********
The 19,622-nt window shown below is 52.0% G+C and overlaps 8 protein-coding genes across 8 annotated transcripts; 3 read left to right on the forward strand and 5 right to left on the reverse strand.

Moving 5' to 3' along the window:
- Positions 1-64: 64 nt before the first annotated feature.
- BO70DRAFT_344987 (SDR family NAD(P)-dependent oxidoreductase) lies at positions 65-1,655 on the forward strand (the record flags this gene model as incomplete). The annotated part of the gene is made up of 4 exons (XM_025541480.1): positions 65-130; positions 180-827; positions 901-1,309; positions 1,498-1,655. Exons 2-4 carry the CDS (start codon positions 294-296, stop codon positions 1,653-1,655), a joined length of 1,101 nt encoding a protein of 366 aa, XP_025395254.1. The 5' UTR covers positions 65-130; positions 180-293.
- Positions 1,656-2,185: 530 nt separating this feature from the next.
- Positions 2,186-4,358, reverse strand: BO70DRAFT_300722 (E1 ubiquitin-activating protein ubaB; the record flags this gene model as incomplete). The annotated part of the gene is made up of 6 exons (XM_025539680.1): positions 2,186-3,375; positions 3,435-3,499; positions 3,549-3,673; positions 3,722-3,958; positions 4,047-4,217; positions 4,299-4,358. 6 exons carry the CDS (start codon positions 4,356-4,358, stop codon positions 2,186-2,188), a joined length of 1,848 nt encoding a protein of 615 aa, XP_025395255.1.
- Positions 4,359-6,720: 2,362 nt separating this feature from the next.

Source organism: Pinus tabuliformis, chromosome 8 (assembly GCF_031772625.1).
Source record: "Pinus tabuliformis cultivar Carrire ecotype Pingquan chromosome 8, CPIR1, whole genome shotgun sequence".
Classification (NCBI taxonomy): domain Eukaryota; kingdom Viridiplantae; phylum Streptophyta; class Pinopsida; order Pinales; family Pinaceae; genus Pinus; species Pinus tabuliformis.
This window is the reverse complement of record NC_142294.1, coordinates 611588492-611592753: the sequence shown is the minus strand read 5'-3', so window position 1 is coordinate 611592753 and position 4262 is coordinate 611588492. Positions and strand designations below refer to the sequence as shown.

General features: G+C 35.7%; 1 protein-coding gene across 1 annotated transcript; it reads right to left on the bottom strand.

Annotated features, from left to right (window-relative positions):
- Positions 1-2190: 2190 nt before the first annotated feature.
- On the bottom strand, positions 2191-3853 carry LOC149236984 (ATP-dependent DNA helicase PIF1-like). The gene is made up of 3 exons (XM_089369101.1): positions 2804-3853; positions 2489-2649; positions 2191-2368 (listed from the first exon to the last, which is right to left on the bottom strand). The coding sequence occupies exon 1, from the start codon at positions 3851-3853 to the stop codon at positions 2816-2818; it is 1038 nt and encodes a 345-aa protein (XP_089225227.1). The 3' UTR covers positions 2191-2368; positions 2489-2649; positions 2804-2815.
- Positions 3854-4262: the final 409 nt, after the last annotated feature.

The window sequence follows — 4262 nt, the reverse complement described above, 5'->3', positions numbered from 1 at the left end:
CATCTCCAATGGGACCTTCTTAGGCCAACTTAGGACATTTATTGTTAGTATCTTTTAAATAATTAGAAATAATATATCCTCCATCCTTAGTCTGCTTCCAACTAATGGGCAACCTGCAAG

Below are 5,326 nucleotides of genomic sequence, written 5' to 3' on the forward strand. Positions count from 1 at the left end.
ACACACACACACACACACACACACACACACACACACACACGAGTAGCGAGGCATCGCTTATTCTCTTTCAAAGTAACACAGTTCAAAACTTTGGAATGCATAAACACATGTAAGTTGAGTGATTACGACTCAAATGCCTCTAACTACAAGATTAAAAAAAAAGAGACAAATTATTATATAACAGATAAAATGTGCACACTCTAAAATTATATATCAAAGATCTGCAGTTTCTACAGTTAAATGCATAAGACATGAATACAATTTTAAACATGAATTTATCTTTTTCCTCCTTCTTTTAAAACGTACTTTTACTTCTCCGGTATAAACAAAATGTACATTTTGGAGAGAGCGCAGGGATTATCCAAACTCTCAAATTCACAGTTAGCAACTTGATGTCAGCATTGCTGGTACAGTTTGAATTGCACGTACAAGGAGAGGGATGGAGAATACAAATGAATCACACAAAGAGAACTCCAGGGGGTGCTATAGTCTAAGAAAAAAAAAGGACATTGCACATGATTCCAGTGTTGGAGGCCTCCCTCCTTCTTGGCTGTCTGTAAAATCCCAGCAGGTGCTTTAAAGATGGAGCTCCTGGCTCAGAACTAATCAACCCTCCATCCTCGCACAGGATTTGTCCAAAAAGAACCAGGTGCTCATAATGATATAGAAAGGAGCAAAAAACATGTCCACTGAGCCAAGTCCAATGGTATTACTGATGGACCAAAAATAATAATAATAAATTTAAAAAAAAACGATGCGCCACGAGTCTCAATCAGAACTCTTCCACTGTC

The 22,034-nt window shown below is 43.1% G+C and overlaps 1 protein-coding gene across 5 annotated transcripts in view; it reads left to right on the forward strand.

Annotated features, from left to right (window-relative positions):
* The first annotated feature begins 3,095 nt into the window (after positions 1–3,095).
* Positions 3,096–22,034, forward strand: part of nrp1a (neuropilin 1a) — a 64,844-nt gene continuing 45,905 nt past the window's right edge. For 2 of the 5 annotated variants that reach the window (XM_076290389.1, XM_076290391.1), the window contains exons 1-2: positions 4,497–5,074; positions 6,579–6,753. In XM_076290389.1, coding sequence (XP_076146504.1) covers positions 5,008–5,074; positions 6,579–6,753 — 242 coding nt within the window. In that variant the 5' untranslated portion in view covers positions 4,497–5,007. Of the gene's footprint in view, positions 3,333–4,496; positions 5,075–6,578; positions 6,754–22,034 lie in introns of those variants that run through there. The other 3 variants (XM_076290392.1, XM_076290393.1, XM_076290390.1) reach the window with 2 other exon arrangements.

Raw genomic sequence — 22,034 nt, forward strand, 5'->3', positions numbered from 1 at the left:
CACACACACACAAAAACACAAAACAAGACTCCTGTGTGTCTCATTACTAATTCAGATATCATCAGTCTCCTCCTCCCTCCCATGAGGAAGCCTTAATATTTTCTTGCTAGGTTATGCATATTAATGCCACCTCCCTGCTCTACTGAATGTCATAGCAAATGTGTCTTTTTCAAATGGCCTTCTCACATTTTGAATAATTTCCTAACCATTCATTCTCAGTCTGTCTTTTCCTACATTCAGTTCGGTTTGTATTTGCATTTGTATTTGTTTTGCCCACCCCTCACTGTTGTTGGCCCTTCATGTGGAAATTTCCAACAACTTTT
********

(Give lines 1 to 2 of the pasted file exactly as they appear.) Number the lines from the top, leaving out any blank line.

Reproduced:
The 19,622-nt window shown below is 52.0% G+C and overlaps 8 protein-coding genes across 8 annotated transcripts; 3 read left to right on the forward strand and 5 right to left on the reverse strand.

Moving 5' to 3' along the window: